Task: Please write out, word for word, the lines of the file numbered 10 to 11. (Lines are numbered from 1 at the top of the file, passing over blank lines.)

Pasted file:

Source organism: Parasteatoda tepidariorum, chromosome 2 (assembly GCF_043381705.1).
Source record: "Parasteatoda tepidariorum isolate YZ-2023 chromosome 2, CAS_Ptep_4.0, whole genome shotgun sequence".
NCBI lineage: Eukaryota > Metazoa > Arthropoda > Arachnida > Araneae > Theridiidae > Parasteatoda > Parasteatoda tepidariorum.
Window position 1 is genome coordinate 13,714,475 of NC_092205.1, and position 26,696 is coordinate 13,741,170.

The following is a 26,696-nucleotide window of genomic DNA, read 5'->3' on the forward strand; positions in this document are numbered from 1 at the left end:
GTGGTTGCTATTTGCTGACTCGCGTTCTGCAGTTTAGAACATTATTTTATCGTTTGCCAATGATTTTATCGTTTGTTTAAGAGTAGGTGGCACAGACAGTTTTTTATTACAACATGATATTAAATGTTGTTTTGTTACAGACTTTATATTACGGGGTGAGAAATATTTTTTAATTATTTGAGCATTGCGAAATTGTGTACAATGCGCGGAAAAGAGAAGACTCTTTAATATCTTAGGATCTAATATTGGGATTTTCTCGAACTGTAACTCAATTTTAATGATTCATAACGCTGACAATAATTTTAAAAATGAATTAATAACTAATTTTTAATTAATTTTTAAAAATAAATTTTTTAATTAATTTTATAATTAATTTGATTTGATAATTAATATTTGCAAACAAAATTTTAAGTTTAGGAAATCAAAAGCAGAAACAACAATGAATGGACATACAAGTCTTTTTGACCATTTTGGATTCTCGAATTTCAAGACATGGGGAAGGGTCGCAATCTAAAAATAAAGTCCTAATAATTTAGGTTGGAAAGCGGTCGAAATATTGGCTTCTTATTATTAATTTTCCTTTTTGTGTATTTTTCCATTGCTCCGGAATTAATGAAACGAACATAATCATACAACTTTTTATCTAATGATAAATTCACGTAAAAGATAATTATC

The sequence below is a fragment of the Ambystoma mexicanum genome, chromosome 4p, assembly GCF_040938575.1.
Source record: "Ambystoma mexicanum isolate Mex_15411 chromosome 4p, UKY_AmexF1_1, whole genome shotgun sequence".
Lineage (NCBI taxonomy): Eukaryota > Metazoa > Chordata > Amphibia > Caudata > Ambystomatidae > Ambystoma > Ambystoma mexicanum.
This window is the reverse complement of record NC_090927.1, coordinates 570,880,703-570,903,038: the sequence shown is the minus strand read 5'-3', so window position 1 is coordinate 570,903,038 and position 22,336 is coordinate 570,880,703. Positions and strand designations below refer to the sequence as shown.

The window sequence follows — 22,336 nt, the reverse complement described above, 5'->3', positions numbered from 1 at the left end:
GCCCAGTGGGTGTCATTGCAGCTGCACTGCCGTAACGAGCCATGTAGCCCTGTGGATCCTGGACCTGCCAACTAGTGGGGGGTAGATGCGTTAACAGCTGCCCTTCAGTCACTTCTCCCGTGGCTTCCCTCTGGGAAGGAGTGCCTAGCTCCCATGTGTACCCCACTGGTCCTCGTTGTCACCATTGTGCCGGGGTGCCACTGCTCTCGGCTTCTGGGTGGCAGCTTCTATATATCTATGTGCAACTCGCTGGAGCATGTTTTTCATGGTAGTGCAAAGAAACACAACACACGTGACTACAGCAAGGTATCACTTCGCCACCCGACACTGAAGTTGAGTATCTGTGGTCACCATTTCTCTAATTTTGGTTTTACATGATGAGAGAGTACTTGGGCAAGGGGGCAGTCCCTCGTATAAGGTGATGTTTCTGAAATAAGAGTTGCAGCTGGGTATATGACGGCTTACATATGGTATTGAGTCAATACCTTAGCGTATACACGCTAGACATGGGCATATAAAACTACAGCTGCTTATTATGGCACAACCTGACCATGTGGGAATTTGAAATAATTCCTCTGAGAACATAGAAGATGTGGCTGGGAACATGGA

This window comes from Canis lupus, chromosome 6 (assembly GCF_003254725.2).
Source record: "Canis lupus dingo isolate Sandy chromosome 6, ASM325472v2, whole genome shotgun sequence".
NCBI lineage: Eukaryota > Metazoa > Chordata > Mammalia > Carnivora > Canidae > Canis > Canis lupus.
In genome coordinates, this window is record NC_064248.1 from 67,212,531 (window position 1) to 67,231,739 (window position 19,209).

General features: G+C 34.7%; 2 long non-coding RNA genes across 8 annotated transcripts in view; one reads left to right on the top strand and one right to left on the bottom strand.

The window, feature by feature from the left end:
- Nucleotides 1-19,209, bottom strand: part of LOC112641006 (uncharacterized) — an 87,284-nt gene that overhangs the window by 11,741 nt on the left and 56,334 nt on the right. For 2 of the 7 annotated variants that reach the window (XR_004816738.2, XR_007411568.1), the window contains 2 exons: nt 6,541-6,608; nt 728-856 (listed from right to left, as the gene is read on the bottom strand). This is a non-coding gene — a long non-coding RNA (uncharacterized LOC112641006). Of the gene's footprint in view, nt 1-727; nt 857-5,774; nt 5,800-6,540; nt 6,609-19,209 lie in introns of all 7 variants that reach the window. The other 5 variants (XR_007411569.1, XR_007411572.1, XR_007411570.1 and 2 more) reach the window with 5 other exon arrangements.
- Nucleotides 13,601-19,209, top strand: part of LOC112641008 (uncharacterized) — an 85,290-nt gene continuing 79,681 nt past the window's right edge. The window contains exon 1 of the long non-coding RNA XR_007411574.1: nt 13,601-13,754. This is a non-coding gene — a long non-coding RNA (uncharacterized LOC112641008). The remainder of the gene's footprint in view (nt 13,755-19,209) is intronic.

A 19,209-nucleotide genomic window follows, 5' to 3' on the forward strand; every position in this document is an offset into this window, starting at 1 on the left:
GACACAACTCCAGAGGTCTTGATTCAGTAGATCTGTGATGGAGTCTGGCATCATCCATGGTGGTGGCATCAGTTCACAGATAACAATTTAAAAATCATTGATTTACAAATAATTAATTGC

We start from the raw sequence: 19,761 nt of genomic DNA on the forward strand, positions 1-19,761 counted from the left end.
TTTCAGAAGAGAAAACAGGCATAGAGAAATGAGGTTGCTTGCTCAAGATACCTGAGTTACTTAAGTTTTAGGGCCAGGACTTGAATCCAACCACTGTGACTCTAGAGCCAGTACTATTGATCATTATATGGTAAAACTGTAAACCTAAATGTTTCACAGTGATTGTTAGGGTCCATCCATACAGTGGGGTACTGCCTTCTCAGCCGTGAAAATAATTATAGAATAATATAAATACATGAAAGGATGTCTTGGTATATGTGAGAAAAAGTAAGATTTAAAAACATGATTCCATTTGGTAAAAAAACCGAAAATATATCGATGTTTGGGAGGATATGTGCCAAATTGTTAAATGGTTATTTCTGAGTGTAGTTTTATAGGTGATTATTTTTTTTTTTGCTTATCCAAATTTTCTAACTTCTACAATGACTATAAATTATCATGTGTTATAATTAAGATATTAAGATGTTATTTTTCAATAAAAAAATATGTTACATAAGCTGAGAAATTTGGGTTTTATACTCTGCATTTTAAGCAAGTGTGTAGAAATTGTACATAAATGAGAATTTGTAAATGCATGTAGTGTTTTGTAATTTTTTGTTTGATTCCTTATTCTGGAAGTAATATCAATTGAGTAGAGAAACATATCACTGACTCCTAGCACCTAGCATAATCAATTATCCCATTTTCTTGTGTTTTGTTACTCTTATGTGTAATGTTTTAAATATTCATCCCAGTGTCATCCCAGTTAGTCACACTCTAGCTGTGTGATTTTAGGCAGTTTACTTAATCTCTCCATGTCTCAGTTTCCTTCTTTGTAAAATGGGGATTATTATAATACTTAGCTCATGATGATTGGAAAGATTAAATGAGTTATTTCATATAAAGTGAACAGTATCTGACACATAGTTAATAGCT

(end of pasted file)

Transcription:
This window is the reverse complement of record NC_090927.1, coordinates 570,880,703-570,903,038: the sequence shown is the minus strand read 5'-3', so window position 1 is coordinate 570,903,038 and position 22,336 is coordinate 570,880,703. Positions and strand designations below refer to the sequence as shown.

The window sequence follows — 22,336 nt, the reverse complement described above, 5'->3', positions numbered from 1 at the left end: